How to Develop a Family Budget

A family budget allows you to set and meet short- and long-term financial goals, better track your spending, help save for retirement or the kids’ college. A budget helps you manage your money in proactive ways, rather than living paycheck to paycheck. You can develop a budget that creates savings plans for vacations, college tuition or retirement, or one that simply puts the money you have coming in toward paying your bills.

Start with income, then a list of expenses to create a budget

Review your Spending History

Gather copies of your bills and other financial records for the past 12-months, including utility bills, credit card statements, insurance premium notices, checkbooks and other records. You should collect all documents necessary to show you how much money you spent last year.

Project your Income — All of It

Write down your revenue, dividing it into monthly and annual amounts. Include all sources of money you expect to receive during the course of the year, including work pay, interest on savings or investments, gifts, grants and loans. The Better Business Bureau recommends starting with your income to help you plan how much you can spend.

List your Expense Categories

Write down your annual expenses, starting with your monthly fixed expenses, such as rent or mortgage and auto payments. Estimate the average amount for other recurring monthly expenses, such as groceries, utilities, dining, credit card payments, child care, gasoline, cable. Over-budget on groceries, recommends personal finance expert and radio talk show host Dave Ramsey. Most people cut this category too close.

•Write down your semi-regular expenses, such as clothing purchases, car and health insurance, tuition payments, charitable donations, pet care, auto repairs and home appliance maintenance.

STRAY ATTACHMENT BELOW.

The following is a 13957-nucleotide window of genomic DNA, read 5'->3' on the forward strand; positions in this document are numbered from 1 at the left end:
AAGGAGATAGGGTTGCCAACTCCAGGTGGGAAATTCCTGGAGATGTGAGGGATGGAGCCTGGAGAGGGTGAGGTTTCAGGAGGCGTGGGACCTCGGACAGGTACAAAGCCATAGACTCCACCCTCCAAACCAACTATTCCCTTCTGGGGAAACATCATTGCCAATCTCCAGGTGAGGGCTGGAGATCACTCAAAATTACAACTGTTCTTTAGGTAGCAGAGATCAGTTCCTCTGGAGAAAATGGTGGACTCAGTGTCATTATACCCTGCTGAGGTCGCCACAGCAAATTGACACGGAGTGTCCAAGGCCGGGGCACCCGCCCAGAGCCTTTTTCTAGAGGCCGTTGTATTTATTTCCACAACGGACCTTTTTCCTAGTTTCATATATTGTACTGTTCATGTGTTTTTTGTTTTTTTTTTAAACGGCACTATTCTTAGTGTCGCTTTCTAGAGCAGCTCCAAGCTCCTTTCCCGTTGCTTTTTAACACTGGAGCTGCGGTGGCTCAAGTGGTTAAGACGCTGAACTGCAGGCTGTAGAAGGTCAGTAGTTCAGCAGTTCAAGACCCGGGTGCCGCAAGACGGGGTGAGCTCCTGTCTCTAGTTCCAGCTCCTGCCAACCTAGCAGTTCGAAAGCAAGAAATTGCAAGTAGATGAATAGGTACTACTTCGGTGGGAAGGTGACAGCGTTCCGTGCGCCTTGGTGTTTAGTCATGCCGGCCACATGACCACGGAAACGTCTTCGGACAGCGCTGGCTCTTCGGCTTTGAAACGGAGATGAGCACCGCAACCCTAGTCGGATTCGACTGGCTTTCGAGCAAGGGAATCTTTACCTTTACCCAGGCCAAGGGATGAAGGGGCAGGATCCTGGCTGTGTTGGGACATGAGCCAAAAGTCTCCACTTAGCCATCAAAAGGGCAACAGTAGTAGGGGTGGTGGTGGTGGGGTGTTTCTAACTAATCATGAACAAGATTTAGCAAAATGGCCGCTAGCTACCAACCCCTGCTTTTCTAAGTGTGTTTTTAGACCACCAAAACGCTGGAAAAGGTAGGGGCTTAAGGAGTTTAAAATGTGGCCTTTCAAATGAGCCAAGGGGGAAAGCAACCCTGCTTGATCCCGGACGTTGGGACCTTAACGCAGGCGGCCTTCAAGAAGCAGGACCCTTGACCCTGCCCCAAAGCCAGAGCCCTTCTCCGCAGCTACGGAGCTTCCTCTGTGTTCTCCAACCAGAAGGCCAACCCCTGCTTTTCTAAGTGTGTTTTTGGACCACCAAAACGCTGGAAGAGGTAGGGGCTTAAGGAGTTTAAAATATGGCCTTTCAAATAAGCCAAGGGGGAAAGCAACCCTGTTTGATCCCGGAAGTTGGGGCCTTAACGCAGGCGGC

•Write down any miscellaneous expenses you may have during the next 12 months, such as a vacation, furniture purchases or legal fees. If you are an independent contractor and pay quarterly taxes, estimate your annual tax payment.

•Plan on keeping your housing expense to approximately 25 percent of your gross income, advise financial experts. Unless you have plenty of extra cash, don’t spend more than you have to on rent or mortgage.

Total your expenses per category for the year and divide by 12. This will give you your monthly average expenses. Total your annual income and divide by 12 to get your average monthly income. Subtract your average monthly expenses from your average monthly income. Use this number to determine if you will need to reduce your spending.

Create your Budget Document Using Averages

Create a paper chart, computer spreadsheet or other tool that allows you to record your income and expenses in an easily readable format. You can rule a piece of blank paper, leaving room for headings down the side of the page, with the numbers to be entered each month running across the page. You can create a computer-generated budget using a variety of software programs, from generic spreadsheets to personal finance programs. Enter the average expense for things like groceries and gas to get a feel for what your situation will be for the year.

Create a Second, Cash-Flow Budget

In addition to projecting your average monthly spending, make sure you know your actual cash needs each month. For example, if you have a bi-annual insurance payment due in January, record the entire amount of the payment as an expense you must pay in January and July, rather than dividing the payment by 12 and putting the average monthly cost of your insurance in each of your monthly expense columns. Enter your actual expected income for each month into the column next to the corresponding expense column. This will let you see which months you will have a surplus and which months you will fall short, allowing you save money during positive cashflow months to pay your bills during negative cashflow months.

Additional Resources

Better Business Bureau: Tips on How to Develop a Working Budget

CNNMoney.com: The Ideal Budget

DaveRamsey.com: The Truth About Budgeting

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